Posts Tagged ‘beaver’


Monday, January 30th, 2012

Didelphis virginiana

The walking trail of the Virginia Opossum along the Sacramento River in Calusa State Park. The opossum is a curious creature. One can see them waddling through the fields and woods at night somewhat awkwardly, in search of delicacies.  They have a human-like track with five toes and an opposable thumb on the rear foot. This can be seen in the photo above.

That’s a trail of the common Killdeer in the upper left. A gorgeously marked shorebird found along rivers, streams and lakes ,that boasts a stark black and white neckband.

Once i was sitting, leaning up against a hemlock tree in upstate New York enjoying the night when i heard a shuffling though the leaves behind me. I turned around to see a pale ghostly mammal making its way towards me, unaware of my presence.  It was a possum out for its nightly forray.

Possums are our countries marsupial, meaning they have a pouch that the young spend time in just like kangaroos. Pretty cool.

castor canadensis

A flurry of beaver trails dragging branches and vegetation in and out of the water.

Feather River

Saturday, June 25th, 2011

Mustela vison

The American Mink, a weasel found often  in waterways throughout North America and beyond. I walked along the feather river in Portola California today in search of wildlife. Some co-workers said the river has otter. I wanted to find out. I found some otter-like scat, but i couldn’t ID it for sure. I did come across the other riparian weasel however. His trails and scat were all along the banks in the mud and up on the rocks. The scat was almost entirely filled with crayfish remains.

Yesterday I picked up John Muir’s “My First Summer in the Sierra” for the first time in years. I opened it up and was absolutely blown away. Everyone remembers him as a mountaineer, but honestly, I have never heard anyone else write like that. The mans mastery of words is phenomenal.  He makes Nature sound like Heaven. I’ve never heard anyone write about Nature like that. He was so enthralled by the wilderness and conveys it so well in his writings, I almost couldn’t relate, and i’m a naturalist. That guy was some kind of alien or something. Truly inspiring.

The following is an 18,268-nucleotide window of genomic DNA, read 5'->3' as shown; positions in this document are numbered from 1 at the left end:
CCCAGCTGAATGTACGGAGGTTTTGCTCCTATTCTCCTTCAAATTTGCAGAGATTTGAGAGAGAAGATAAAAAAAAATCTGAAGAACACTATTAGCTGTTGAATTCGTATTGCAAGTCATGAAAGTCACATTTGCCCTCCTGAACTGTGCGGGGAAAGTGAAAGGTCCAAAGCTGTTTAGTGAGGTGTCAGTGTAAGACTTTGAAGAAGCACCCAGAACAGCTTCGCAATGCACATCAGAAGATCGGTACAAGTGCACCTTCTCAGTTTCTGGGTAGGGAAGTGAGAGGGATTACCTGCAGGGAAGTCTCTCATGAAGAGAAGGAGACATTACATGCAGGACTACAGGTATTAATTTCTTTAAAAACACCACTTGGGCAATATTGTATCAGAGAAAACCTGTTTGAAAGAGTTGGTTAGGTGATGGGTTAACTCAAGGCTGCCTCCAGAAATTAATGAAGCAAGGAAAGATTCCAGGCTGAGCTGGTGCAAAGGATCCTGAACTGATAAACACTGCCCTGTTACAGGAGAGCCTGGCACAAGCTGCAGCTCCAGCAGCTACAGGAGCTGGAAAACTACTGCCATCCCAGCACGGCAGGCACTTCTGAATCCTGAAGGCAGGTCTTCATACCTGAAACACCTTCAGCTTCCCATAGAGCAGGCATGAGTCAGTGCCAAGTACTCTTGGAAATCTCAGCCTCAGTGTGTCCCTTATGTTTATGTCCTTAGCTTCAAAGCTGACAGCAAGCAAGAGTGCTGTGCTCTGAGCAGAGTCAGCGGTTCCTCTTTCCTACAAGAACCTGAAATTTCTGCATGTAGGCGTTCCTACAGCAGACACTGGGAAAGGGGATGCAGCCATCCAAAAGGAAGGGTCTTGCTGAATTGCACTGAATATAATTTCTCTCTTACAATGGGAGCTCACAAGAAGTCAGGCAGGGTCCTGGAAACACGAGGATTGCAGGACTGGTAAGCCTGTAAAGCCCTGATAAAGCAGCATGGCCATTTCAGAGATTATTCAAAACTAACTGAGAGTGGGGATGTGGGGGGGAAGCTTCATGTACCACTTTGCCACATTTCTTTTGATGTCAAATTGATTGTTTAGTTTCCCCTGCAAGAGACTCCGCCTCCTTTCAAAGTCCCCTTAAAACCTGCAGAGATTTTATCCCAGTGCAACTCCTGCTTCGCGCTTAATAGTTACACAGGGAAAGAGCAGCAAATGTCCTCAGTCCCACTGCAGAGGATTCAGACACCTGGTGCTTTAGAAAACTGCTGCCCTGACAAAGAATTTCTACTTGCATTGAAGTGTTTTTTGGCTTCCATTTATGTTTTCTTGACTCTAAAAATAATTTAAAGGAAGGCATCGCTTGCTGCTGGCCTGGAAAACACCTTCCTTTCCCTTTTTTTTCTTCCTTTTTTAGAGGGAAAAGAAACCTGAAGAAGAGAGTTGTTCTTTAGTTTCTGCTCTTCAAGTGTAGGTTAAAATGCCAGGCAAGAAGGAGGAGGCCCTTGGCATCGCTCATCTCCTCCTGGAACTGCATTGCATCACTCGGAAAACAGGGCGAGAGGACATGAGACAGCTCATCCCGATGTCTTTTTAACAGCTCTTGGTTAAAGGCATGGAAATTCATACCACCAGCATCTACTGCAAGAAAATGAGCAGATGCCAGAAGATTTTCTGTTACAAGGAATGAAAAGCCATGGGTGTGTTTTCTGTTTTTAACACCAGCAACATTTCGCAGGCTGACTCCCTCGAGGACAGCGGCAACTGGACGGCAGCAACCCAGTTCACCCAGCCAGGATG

Castor canadensis

The Beaver, also a common resident of rivers, ponds and almost any place with water. If you look in the top right portion of the picture you can see a fairly large three-toed track that looks like a giant bird track, that’s the hind foot of the beaver. The hind left is also in the photo in the bottom left, but it’s jumbled up amongst other animals tracks and is harder to see.

The beaver has five toes on its hind feet, but usualy only the outer three show up. Not sure why honestly. It probably has to do with the fact that they spend a significant amount of time in the water swimming as apposed to travelling about on land.

Spotted sandpipers, ospreys, and a green-tailed towhee shared the banks of the Feather with me. The Osprey, Pandion haliaetus, makes a unique kind of shriek-call as he flies, that makes him sound like the dominant resident of the river.